Western Digital's biggest personal cloud holds up to 16TB

Bigger and NAStier

Western Digital (WD) has unveiled the newest member of its MyCloud family of external storage devices, the EX4. Billed as a high performance network attached storage (NAS) drive, WD is aiming the new model at 'prosumers' and small business owners looking to store and backup larger quantities of data to a personal cloud.

The device, which is available in sizes ranging from 8TB to 16TB, gives owners access to data stored locally over a network or the internet either through a browser or using third-party apps.

It's equipped with RAID 0, 1, 5 and 10 for redundancy in the event of data loss, and the machine comes with WD's SmartWare Pro data backup software for PC (Mac users have the option of backing up to an Apple Time Capsule).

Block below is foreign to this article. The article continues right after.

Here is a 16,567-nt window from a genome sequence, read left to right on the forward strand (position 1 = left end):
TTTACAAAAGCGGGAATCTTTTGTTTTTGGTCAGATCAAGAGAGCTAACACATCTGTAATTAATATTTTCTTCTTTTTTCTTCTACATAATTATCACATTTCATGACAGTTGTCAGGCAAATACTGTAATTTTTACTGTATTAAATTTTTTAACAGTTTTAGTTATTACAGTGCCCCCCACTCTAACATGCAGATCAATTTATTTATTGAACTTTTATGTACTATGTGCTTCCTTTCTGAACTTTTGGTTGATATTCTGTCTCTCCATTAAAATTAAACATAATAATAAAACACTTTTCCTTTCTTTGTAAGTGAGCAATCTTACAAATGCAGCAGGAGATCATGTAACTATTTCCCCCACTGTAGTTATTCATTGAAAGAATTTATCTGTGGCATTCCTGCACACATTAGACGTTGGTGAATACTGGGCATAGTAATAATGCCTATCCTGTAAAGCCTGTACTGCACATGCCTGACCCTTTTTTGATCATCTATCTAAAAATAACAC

Its hot swappable drives can be replaced without the need for special toolkits, and on the back you'll find a number of connectivity options including USB 3.0, a pair of Gigabit Ethernet ports and dual power connections for redundancy. Inside is a 2.0 GHz Marvell CPU, 512MB main memory and 256MB flash memory.


Business boost

The EX4 is being offered with a number of business features, including Active Directory to connect the device to a company domain, iSCI, virtual folders (DFS) which allows multiple MyCloud devices to connect together through a virtual folder, and volume encryption for security.

The drive is available now in various forms. An 'unpopulated' version (one with no included drives) will set you back £319 (around $510, or AU$548), which rises to £679 (around $1,085, or AU$1,167) for 8TB (4 x 2TB drives).

At the top end, a 12TB (4 x 3 TB drives) drive costs £799 (around $1,277, or AU$1,373), which rises to £999 (around $1,597, or AU$1,718). All models are compatible with WD's mobile apps for iOS and Android devices that let you view (but not edit) documents and other files stored on the device.

  • Let's hope OS X 10.9 Mavericks will play nicely with the EX4
Kane Fulton
Kane has been fascinated by the endless possibilities of computers since first getting his hands on an Amiga 500+ back in 1991. These days he mostly lives in realm of VR, where he's working his way into the world Paddleball rankings in Rec Room.